It’s been rare lately that I’ve stumbled upon a book that capture me so entirely that I finish it the same day I started it. Scent of Darkness by Margot Berwin is the latest book to receive that honor from me. It sucked me in on the very first chapter and by the evening, I overstayed my welcome in my cold bath to finish reading it.
Scent of Darkness revolves around eighteen-year-old Evangeline, whose single mother barely gave her any thought. The person who loves Eva the most is her grandmother, with whom she spends her summers. Her grandmother creates perfumes, but not just the kind you splash on before you head out the door. Her perfumes can change a person’s life.
During Eva’s eighteenth year her grandmother dies and leaves her upstate New York home and a personal scent to her. The vial’s note warns Eva to only open it if she wants everything in her life to change. Once Eva absorbs the scent, something amazing happens. Everyone around her, men or women, cannot resist her. Their intense desire and lust for her feels powerful at first but soon begins to smother her.
Eva runs away with her boyfriend Gabriel to the mystical city of New Orleans. There she meets Michael, the only person she’s met who does not notice her new scent. She’s drawn to him hoping that he is attracted to her true self and not because of her grandmother’s vial.
The first thing I noticed about Scent of Darkness were the parallels to Henry Wadsworth Longfellow’s poem Evangeline, a tragic love story. In the poem, Evangeline, along with her fellow Acadians, are exiled from Canada. She is separated from her love Gabriel and spends her entire life searching for him, only to find on his death bed many years later. Historically, the Acadians eventually settled in Louisiana.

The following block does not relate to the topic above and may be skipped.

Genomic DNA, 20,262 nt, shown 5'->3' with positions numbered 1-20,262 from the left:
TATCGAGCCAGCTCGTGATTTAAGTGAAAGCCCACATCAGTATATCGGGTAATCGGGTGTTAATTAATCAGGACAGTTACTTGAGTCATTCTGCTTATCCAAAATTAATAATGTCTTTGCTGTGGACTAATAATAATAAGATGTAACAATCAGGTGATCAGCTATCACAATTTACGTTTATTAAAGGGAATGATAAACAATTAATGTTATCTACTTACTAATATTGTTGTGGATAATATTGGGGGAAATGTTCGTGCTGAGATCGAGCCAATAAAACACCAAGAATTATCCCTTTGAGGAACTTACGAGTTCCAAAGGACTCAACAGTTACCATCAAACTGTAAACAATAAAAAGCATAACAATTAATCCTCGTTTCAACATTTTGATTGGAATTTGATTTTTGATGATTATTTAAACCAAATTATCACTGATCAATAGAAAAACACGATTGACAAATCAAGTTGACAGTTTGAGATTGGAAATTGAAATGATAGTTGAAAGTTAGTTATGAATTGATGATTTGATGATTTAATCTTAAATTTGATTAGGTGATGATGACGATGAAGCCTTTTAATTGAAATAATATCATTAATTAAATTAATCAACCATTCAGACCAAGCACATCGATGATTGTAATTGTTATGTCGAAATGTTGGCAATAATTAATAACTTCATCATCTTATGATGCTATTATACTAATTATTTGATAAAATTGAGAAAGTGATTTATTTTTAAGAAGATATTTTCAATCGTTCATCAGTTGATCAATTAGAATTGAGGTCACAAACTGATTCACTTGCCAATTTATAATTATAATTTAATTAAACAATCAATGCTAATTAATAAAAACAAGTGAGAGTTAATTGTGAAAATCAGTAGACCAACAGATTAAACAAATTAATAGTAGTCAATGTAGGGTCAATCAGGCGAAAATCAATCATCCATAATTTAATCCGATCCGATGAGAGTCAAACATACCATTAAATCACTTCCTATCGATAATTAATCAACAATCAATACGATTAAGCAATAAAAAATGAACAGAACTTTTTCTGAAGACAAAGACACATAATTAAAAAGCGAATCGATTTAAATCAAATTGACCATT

While Eva physically runs away to New Orleans, she’s also running away from her unhappy past, especially now that her only source of happiness (her grandmother) is gone. Like Evangeline, Eva is searching for her love. Whether it is Gabriel or Michael is unclear to her until the end. Thankfully, Scent of Darkness does not have a tragic ending like Evangeline.
Besides the parallels between the novel and Longfellow’s poem, the mystery of the scent drew me further and further into the story. I was just as curious as everyone else in the novel. What ingredients were in that powerful, magical scent? The answer did not disappoint.
As a native Louisianian, I appreciate any author who creates New Orleans in a realistic manner. I grew up a couple of hours outside of the famous city, but have visited many times. New Orleans’ mishmash of cultures and histories lends well to mysticism and magic. When I chatted with Margot Berwin on Twitter, I discovered that she wrote her first draft while staying in the French Quarter.
When I further queried the author about her novel’s parallels to the Longfellow poem, Margot Berwin confessed that she had or read the poem. That totally blew my mind. Hers too I think. (Note: I love authors who respond on Twitter and chat with their readers. Makes me like them even more.)
Whether you are familiar with Evangeline or not, Scent of Darkness is more than a coming of age story. We can all relate to Eva as she traipses across the United States to discover herself.
Even though it’s only January, I’m declaring Scent of Darkness as one of my favorite books of 2013.
The book goes on sale tomorrow, January 29 so grab a copy and see if you agree with me.
I received a review copy of the book. All opinions are my own.